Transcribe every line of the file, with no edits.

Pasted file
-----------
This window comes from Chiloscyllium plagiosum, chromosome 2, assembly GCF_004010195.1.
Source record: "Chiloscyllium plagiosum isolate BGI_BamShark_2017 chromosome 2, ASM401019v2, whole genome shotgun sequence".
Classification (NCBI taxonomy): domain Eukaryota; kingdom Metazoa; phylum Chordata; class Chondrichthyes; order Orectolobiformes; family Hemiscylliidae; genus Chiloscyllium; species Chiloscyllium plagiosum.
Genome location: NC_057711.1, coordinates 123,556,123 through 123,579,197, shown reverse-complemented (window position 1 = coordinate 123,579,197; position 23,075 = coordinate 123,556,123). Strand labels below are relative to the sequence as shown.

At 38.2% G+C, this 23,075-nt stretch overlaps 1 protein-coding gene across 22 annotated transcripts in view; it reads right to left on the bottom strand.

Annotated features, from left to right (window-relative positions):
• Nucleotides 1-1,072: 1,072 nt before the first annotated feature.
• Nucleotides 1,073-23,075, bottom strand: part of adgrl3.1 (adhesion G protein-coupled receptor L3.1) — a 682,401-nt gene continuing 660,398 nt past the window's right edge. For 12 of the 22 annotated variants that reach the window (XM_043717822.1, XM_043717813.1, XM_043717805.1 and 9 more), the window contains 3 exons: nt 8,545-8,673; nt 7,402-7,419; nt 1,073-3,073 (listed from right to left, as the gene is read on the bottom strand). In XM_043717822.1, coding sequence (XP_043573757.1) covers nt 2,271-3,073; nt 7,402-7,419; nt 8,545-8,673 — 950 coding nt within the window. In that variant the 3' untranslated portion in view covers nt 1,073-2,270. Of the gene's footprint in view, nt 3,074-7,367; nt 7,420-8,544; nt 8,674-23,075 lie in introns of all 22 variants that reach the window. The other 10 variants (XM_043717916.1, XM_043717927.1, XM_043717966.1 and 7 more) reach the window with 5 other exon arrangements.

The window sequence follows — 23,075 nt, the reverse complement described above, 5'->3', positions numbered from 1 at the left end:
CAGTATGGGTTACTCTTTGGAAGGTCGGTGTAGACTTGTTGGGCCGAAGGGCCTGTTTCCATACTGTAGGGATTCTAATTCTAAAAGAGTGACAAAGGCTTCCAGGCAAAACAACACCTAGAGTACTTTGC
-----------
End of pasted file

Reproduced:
This window comes from Chiloscyllium plagiosum, chromosome 2, assembly GCF_004010195.1.
Source record: "Chiloscyllium plagiosum isolate BGI_BamShark_2017 chromosome 2, ASM401019v2, whole genome shotgun sequence".
Classification (NCBI taxonomy): domain Eukaryota; kingdom Metazoa; phylum Chordata; class Chondrichthyes; order Orectolobiformes; family Hemiscylliidae; genus Chiloscyllium; species Chiloscyllium plagiosum.
Genome location: NC_057711.1, coordinates 123,556,123 through 123,579,197, shown reverse-complemented (window position 1 = coordinate 123,579,197; position 23,075 = coordinate 123,556,123). Strand labels below are relative to the sequence as shown.

At 38.2% G+C, this 23,075-nt stretch overlaps 1 protein-coding gene across 22 annotated transcripts in view; it reads right to left on the bottom strand.

Annotated features, from left to right (window-relative positions):
• Nucleotides 1-1,072: 1,072 nt before the first annotated feature.
• Nucleotides 1,073-23,075, bottom strand: part of adgrl3.1 (adhesion G protein-coupled receptor L3.1) — a 682,401-nt gene continuing 660,398 nt past the window's right edge. For 12 of the 22 annotated variants that reach the window (XM_043717822.1, XM_043717813.1, XM_043717805.1 and 9 more), the window contains 3 exons: nt 8,545-8,673; nt 7,402-7,419; nt 1,073-3,073 (listed from right to left, as the gene is read on the bottom strand). In XM_043717822.1, coding sequence (XP_043573757.1) covers nt 2,271-3,073; nt 7,402-7,419; nt 8,545-8,673 — 950 coding nt within the window. In that variant the 3' untranslated portion in view covers nt 1,073-2,270. Of the gene's footprint in view, nt 3,074-7,367; nt 7,420-8,544; nt 8,674-23,075 lie in introns of all 22 variants that reach the window. The other 10 variants (XM_043717916.1, XM_043717927.1, XM_043717966.1 and 7 more) reach the window with 5 other exon arrangements.

The window sequence follows — 23,075 nt, the reverse complement described above, 5'->3', positions numbered from 1 at the left end:
CAGTATGGGTTACTCTTTGGAAGGTCGGTGTAGACTTGTTGGGCCGAAGGGCCTGTTTCCATACTGTAGGGATTCTAATTCTAAAAGAGTGACAAAGGCTTCCAGGCAAAACAACACCTAGAGTACTTTGC